Cedric the Entertainer
- Apr 24, 1964
- Jefferson City, Missouri, USA
A man with a gift for wringing laughter from commonplace situations, Cedric the Entertainer has parlayed a career as one of the top standup comics in America into a steadily growing resumé as an actor in film and television. Born Cedric Kyles in 1964, Cedric the Entertainer adopted his stage name early on in his career; having also worked as a singer… More Bio:
A man with a gift for wringing laughter from commonplace situations, Cedric the Entertainer has parlayed a career as one of the top standup comics in America into a steadily growing resumé as an actor in film and television. Born Cedric Kyles in 1964, Cedric the Entertainer adopted his stage name early on in his career; having also worked as a singer and dancer, Cedric wanted audiences to know he was more than just another comedian, though after being named "most humorous" in his high school graduating class, he seemed destined early on to be best known for his wit.
Cedric's career as a standup comic got its first major boost when he won the "Johnny Walker National Comedy Contest" in Chicago. This led to regular gigs at nightclubs in his hometown of St. Louis, and a victory in another Chicago comedy competition. With plenty of experience in the Midwest under his belt, Cedric began touring comedy clubs around the United States, and in 1993, he scored his first regular spot on television, as the host of the BET series Comicview. While touring the Southwest, Cedric dropped by a club in Dallas, TX, where the headlining act was not going over with the audience. Cedric persuaded the management to let him do a set, and his five-minute routine brought down the house. Cedric soon discovered fellow comic Steve Harvey was in the audience. The two rising stars struck up a friendship, and when Harvey scored his own sitcom, The Steve Harvey Show, in 1996, he brought Cedric along to play his friend, Cedric Jackie Robinson. Cedric was a hit on the show, and his work on the series earned him the NAACP Image Award as Best Supporting Actor on a Comedy Series three years in a row.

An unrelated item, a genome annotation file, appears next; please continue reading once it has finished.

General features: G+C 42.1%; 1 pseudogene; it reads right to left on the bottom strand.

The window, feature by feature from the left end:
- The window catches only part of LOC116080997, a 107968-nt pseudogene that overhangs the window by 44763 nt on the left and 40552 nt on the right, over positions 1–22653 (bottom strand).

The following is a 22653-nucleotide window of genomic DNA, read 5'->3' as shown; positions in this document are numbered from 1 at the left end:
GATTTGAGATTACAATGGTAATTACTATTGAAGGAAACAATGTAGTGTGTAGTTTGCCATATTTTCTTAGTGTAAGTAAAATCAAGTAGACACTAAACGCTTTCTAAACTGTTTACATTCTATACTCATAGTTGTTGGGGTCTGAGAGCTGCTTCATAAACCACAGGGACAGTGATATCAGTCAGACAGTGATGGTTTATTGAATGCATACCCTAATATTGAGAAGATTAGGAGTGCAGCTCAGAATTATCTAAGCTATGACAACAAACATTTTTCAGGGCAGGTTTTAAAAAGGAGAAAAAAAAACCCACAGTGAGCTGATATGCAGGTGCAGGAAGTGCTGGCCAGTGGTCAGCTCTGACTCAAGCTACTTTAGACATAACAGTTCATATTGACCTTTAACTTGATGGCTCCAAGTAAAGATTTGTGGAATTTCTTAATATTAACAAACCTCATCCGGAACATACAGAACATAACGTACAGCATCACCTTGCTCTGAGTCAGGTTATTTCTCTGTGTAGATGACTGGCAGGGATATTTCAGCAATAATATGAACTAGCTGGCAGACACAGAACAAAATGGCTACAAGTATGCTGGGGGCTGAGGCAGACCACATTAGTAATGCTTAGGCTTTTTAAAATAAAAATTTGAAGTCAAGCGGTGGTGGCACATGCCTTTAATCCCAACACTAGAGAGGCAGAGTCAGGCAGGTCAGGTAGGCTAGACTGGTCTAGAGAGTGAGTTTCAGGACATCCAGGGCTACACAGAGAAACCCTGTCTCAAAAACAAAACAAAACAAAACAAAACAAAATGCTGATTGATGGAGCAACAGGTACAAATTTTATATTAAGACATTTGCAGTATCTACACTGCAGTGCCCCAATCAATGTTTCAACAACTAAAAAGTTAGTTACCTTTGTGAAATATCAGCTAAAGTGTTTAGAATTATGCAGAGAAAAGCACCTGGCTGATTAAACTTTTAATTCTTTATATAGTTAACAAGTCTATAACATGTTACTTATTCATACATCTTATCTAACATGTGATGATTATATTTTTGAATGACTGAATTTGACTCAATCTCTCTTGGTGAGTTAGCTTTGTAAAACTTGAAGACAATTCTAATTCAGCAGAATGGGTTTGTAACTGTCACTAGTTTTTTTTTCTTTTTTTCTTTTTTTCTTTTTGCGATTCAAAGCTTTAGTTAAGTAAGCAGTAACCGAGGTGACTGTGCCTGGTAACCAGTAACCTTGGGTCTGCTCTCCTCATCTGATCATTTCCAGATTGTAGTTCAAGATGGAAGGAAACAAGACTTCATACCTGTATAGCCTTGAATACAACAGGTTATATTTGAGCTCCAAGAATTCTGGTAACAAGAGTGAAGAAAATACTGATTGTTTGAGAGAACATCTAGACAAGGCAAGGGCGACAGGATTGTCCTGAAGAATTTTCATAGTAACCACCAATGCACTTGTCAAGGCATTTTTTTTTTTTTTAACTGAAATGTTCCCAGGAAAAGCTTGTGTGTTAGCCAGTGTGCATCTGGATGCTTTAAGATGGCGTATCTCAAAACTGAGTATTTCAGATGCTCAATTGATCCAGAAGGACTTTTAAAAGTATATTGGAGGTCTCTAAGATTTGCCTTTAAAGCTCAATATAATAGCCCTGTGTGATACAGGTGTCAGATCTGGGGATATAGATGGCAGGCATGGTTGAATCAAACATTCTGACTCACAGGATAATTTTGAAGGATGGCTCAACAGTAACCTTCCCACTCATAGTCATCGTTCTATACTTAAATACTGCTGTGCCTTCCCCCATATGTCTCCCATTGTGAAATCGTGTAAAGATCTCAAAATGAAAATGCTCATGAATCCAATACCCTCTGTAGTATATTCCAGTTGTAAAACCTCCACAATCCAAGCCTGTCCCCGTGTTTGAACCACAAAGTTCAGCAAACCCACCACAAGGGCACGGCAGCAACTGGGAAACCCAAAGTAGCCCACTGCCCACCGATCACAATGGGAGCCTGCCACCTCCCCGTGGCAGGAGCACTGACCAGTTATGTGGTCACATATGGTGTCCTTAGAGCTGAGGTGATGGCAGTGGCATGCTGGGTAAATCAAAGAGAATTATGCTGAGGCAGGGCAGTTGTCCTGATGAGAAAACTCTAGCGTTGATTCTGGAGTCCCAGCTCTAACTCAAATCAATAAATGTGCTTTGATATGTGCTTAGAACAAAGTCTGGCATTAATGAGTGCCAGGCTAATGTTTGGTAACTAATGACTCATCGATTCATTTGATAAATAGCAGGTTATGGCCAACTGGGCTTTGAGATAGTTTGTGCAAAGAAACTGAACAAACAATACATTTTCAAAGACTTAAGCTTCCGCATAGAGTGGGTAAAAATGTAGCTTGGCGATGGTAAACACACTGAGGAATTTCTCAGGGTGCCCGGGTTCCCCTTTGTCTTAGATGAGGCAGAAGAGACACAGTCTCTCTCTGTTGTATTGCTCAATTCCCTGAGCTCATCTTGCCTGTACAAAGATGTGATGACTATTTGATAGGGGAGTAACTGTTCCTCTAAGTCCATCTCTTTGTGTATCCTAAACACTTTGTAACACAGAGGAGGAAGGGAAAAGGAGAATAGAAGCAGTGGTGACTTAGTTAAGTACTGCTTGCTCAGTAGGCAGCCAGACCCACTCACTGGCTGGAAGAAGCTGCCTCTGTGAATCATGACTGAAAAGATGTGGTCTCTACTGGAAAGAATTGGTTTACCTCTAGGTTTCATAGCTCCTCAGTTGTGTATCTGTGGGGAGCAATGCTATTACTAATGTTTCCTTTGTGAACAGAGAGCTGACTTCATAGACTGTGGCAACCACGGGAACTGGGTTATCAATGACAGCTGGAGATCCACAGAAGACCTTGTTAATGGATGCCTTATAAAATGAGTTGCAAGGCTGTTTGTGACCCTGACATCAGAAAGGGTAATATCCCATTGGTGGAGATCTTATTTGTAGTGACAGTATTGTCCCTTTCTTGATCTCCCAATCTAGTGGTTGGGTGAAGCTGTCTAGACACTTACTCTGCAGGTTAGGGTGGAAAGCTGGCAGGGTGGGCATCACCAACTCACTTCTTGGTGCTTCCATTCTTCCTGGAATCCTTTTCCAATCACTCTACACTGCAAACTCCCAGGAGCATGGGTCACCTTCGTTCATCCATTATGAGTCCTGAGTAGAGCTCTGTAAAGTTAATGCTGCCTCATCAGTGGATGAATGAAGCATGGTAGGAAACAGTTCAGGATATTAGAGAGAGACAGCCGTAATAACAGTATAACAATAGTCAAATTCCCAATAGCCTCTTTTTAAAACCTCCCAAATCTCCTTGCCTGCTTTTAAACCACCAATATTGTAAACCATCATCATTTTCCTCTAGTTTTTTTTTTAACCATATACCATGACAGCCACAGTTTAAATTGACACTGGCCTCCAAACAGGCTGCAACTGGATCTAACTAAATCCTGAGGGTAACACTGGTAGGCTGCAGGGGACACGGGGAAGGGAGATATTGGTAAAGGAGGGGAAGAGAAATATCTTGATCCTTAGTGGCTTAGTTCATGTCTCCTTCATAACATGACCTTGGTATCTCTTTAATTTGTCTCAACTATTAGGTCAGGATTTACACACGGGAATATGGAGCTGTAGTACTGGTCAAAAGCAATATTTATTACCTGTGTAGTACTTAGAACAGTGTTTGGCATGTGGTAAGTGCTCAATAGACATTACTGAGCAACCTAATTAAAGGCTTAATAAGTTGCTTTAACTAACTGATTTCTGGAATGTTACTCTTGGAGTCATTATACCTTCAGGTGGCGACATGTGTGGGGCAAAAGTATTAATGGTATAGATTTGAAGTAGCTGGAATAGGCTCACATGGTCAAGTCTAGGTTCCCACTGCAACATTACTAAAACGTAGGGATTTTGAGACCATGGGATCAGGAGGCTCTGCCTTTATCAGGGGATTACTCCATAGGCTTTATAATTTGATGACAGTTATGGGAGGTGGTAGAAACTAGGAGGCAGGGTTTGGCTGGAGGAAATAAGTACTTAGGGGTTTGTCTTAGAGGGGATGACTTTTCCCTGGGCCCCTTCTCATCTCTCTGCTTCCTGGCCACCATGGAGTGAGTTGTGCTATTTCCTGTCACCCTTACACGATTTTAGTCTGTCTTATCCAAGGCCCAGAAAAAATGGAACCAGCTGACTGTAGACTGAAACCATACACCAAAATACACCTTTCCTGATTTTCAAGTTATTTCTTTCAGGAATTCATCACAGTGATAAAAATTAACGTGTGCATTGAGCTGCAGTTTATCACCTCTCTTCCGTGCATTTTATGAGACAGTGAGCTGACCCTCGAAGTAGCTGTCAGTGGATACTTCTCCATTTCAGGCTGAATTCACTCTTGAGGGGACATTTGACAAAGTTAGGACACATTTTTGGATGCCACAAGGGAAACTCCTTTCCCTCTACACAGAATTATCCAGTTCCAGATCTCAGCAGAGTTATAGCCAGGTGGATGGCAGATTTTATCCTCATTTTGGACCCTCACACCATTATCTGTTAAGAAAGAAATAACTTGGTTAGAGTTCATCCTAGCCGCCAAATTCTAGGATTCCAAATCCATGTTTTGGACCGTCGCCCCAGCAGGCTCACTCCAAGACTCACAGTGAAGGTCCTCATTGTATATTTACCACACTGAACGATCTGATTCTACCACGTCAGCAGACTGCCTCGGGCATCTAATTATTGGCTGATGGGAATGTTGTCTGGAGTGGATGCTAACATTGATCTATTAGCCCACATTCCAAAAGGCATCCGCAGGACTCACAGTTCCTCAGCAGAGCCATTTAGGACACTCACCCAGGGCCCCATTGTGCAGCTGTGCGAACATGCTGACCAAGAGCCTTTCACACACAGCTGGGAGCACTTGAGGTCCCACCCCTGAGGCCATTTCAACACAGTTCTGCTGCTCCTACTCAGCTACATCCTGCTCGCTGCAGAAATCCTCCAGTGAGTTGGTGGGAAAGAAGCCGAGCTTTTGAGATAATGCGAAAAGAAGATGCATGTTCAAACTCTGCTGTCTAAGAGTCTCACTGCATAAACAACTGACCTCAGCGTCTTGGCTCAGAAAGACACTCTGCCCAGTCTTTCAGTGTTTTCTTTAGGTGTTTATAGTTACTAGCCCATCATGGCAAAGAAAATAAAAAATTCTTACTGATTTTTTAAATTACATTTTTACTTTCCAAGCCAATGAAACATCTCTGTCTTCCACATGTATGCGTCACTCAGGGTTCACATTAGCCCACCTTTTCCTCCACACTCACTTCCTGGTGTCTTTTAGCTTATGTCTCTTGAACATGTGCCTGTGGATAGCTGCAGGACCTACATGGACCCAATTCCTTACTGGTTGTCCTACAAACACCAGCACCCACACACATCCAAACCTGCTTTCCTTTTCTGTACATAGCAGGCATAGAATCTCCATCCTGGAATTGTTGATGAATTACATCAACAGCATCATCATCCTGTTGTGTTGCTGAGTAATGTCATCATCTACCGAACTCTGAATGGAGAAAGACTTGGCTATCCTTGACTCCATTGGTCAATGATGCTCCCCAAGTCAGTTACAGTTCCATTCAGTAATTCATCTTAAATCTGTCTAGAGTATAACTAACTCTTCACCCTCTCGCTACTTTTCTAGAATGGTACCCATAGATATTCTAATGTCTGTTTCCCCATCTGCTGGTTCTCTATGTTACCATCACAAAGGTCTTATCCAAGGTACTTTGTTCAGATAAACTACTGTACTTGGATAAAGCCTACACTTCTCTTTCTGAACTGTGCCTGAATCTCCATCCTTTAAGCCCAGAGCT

In 1997, Cedric and Harvey joined forces with funnymen Bernie Mac and D.L. Hughley for a concert tour. Billed as The Kings of Comedy, the tour was a major success, selling out large venues across the country and grossing 37 million dollars over a two-year run. After his success on The Steve Harvey Show and with the Kings of Comedy tour, it was inevitable that Hollywood would come calling, and Cedric scored his first screen role in 1998 in the comedy Ride. The Original Kings of Comedy, a concert film shot by Spike Lee during a tour stop in North Carolina, hit theaters in 2000, and Cedric was also seen that year in the Martin Lawrence vehicle Big Momma's House. In 2001, Cedric scored a supporting role in the comedy-drama Kingdom Come, and did voice work for Dr. Dolittle 2 as well as the animated television series The Proud Family.
As one of the stars of 2002's Barbershop, Cedric showed Hollywood that he could deliver a major box-office hit, and larger film roles soon followed. After a scene-stealing turn in the Coen Brothers' 2003 Intolerable Cruelty, Cedric geared up for what looked to be his biggest year to date. 2004 saw the comedian with starring roles in the sequel to Barbershop, Johnson Family Vacation, and the big-screen adaptation of the classic sitcom The Honeymooners, as well as prominent supporting parts in Lemony Snicket's A Series of Unfortunate Events, with Jim Carrey and Meryl Streep, and Be Cool, the long-awaited sequel to Get Shorty.
He lent his distinctive voice to a number of animated projects including the Madagascar films and the live-action Charlotte's Web. He also acted in projects as diverse as Talk to Me, Code Name: The Cleaner, Cadillac Records, and Tom Hanks' sophomore directorial effort Larry Crowne.
When not making people laugh in person or onscreen, Cedric has an interest in charitable work, and in St. Louis he's established the Cedric the Entertainer Charitable Foundation, which helps to fund youth scholarships and family outreach programs in his hometown.
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